A Senator in Jersey has been criticized for attempting to derail an upcoming vote on same-sex marriage.
The Bailiwicks of Jersey and Guernsey – which have a combined population of just 165,000 – maintain autonomy from the UK as crown dependencies, and are not subject to British law, leaving both without same-sex marriage.
A proposal to legalise same-sex marriage in the Bailiwick of Jersey had been submitted Deputy Sam Mézec of Reform Jersey, and was due to be discussed on Tuesday.
However, according to LGBT group Liberate, a last-minute motion from Home Affairs minister, Senator Ian Le Marquand, would instead send the bill to a ‘scrutiny’ panel, while a separate amendment proposed by Le Marquand would send the bill to a public consultation.
Martin Gavet, Chair of Liberate, said: “This makes us feel very angry indeed. It is yet another political tactic to delay fundamental rights to every citizen in Jersey, of whatever sexual orientation.
“This goes against the wishes of the majority of Jersey’s population. According to a poll in the Jersey Evening Post 81% of respondents were in favour of marriage equality”.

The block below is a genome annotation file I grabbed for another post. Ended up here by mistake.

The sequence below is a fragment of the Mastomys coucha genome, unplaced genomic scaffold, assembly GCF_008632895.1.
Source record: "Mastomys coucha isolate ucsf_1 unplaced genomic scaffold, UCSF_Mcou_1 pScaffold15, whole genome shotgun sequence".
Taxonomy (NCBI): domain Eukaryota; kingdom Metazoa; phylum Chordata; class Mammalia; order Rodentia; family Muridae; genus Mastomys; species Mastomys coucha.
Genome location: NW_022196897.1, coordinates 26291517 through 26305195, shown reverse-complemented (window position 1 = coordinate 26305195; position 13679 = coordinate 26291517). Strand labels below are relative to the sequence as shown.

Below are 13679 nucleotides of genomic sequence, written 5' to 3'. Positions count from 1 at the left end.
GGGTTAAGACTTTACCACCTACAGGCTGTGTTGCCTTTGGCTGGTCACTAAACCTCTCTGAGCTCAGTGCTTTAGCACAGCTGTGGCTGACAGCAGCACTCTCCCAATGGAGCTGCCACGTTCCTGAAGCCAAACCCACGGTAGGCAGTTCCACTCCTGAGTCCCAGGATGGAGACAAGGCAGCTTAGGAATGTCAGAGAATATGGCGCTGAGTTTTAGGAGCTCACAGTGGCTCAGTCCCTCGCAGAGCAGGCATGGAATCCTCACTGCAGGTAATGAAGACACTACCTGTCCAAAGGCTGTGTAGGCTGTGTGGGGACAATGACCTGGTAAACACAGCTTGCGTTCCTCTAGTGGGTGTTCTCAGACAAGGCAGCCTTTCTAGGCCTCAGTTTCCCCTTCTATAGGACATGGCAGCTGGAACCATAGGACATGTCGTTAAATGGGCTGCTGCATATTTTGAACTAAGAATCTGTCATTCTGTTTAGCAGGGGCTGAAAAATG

“Apart from the attempt to block Deputy Mézec’s proposal, this political manoeuvring sends a negative message to the population of Jersey and the international community that not every one of Jersey citizens is to be treated fairly and equally in both dignity and rights.
“Such attitudes continue to encourage the hate speech that has been so clearly evident recently in both Jersey and Guernsey, most recently from the Jersey Evangelical Alliance.”
Last week, a letter Jersey Evangelical Alliance – which represents a quarter of churches in Jersey – claimed that same-sex marriage should be banned because ‘infidelity’ is common in homosexual relationships.
It read: “Rather than extending the benefits of marriage to same-sex couples, redefining marriage would introduce the instabilities and infidelities commonly associated with homosexual relationships into society’s understanding of marriage.”
Deputy Nick Le Cornu had previously predicted that the bill would pass without issue, saying: “I think it’s an open door.”